Jones told reporters Friday night that the door has been closed for the possibility of Hardy's return.
"Yes," Jones said when asked if Hardy being a Cowboy in 2016 was off the table.
The Cowboys made it official not to re-sign Hardy only a year after he was released by the Carolina Panthers due to his troubles with the law off the field.
The Cowboys signed Hardy to a one-year, $11.3 million deal in 2015. He recorded six sacks, 35 tackles, an interception and a forced fumble in 12 games after serving a four-game suspension by the NFL.
Cowboys fans, former greats of the team and state and local politicians spoke out against Hardy after he signed with Dallas because of a high-profile domestic violence incident in North Carolina. Hardy spent most of the 2014 season on the commissioner's exempt list before charges were formally dropped.
Photos showing bruises and abrasions on the body of Hardy's former girlfriend were published by Deadspin last year. The Cowboys claim they did not see the pictures before signing Hardy even though the NFL acknowledged seeing the graphic evidence during its own investigation.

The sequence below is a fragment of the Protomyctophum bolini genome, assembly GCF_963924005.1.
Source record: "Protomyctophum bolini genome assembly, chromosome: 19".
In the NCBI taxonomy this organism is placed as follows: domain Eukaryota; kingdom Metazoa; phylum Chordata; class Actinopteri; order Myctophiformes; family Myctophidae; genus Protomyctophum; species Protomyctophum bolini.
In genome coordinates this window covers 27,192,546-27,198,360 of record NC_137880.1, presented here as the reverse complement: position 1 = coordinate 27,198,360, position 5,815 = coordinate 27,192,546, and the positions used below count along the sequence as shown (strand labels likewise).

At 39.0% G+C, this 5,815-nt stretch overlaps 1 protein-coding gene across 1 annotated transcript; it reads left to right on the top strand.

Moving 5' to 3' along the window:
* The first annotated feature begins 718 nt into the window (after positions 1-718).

Hardy, who was convicted on domestic violence charges in a bench trial before the charges were dismissed following an appeal, said in the ESPN interview earlier this month, "I've never put my hand on ANY women. In my whole entire life. No sir. That's just not how we're raised. As you can tell, like I said again, it's the Bible belt. It's just something that's, I wouldn't even say frowned upon, just something that's nonexistent in most southern homes."
Interviewer Adam Schefter then presented Hardy with photographs of the accuser's injuries.
"I will stop you right there and say that I didn't say that I didn't do anything wrong," Hardy said. "That situation occurred and that situation was handled but ... saying that I did nothing wrong is a stretch but saying I am innocent is correct. Yes sir."